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Wednesday, 09 September 2015 16:12

WNC’s African-American history

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bookThis is a monumental work. Ann Miller Woodford has gathered an astonishing amount of information, including old letters, church records, unpublished and previously published histories, mementos and dairies. She has spent some seven years, visiting family elders, cemeteries and the abandoned sites of churches, factories and villages. 

At some point, she began to weave this awesome tapestry of an “invisible culture” that not only survived trials and tribulations of the past two hundred years, but actually fostered a vital energy and grew stronger. The traces of the first African-American settlers still lingers in the remote coves and valleys and North Carolina’s “far western” counties.

The author of this work is multi-talented. Woodford sings, paints (some of her portraits are in this book); she has built a reputation as a gifted civic leader and a spiritual guide, and her presence can be detected everywhere including the schools, churches and civic organizations.  

However, in regard to this book, she is best characterized as a weaver. This book is a multi-hued tapestry that blends the fragmented history, the rich oral tradition and the region’s folklore with vibrant descriptions of the lives of leaders who “have gone but are not forgotten.” Some of this tapestry is stained with blood and sweat, for poverty and racial violence have touched many of God’s children. 

For example, Woodford recounts the events that led to the forced migration of African-Americans to the mountains of Western North Carolina in 1912 when racial violence in Forsyth County, Georgia, led to a “cleansing” which forced all the African-Americans in the county to abandon their homes and flee. Many of those disinherited people sought refuge in the coves and remote valleys of “the far western counties (Clay, Cherokee, Graham and the bordering counties of Macon, Jackson and Swain). Woodford finds the descendants of “the cleansing” throughout the region.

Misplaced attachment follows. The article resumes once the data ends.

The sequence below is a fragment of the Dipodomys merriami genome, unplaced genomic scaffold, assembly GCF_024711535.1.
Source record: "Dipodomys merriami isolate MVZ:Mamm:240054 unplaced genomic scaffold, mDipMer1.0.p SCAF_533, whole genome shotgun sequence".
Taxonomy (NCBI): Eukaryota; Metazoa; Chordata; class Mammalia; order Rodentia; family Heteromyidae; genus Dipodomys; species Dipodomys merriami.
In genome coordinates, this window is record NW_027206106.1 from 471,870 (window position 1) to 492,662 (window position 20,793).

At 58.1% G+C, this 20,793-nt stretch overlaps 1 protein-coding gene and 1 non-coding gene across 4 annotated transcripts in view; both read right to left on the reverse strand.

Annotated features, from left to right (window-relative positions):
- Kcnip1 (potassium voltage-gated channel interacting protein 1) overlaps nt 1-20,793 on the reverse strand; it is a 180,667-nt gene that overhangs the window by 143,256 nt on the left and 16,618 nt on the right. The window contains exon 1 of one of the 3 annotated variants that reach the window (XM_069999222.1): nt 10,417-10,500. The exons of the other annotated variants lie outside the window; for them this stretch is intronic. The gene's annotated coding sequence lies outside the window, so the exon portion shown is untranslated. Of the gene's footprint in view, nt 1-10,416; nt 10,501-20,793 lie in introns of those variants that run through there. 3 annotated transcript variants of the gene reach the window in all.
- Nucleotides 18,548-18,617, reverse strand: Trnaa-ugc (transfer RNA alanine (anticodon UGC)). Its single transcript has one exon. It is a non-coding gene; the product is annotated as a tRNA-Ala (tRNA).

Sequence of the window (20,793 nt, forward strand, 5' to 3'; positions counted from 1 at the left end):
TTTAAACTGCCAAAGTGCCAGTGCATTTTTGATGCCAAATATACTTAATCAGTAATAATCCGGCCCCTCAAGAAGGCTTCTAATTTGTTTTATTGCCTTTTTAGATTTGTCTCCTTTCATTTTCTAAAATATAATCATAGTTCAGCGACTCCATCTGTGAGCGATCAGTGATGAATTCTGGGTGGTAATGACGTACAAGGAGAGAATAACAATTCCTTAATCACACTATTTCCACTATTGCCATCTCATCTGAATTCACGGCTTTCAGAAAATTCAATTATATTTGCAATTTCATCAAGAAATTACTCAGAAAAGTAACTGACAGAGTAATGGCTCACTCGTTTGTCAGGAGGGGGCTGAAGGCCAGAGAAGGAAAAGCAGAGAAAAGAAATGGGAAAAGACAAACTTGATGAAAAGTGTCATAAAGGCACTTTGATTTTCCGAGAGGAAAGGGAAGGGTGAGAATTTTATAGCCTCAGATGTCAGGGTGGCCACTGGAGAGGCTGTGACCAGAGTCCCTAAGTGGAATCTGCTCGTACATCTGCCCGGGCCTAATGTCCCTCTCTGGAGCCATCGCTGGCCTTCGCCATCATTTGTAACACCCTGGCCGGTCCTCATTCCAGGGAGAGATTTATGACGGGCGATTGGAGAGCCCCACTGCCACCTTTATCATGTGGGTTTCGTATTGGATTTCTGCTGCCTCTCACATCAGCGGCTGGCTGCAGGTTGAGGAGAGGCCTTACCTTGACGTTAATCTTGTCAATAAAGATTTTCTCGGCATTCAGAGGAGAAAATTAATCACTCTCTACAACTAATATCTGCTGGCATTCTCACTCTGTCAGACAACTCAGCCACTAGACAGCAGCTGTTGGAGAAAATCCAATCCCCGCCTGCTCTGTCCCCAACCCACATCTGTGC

However, it should be noted that in addition to her mission to tell her story through exhaustive research, Woodford was blessed by a source of information that seemed to be both boundless and inspired. This was her father, Purel Miller, a gifted storyteller who was filled with a passion to preserve his disappearing culture.

Purel, like his white Appalachian neighbors, came to believe that his heritage was endangered by “new customs and ideas.” Purel encouraged his daughter to gather and save the old tales and songs that sometimes blended African and Cherokee superstitions, customs and traditions. As a result, many of these stories and music were snatched from oblivion ... the old church songs and cadences that reflected the heart of African spiritual tradition.

Such old traditions as “lined” hymn singing, shouting in the spirit, calling and response singing, hand clapping, rhythmic movement and foot stomping — all were vanishing from the traditional African church and were being replaced by a more “genteel” and less emotional custom. Ann remembers that Purel often carried a tape recorder with him in order to record examples of those traditions that he often encountered. (One of the most memorable passages in this book describes an incident in which Purel wandered through the ruins of an abandoned tannery, recording what he believed to be vanquished voices, the laughter, weeping and shouts of the workers who had spent their lives there.)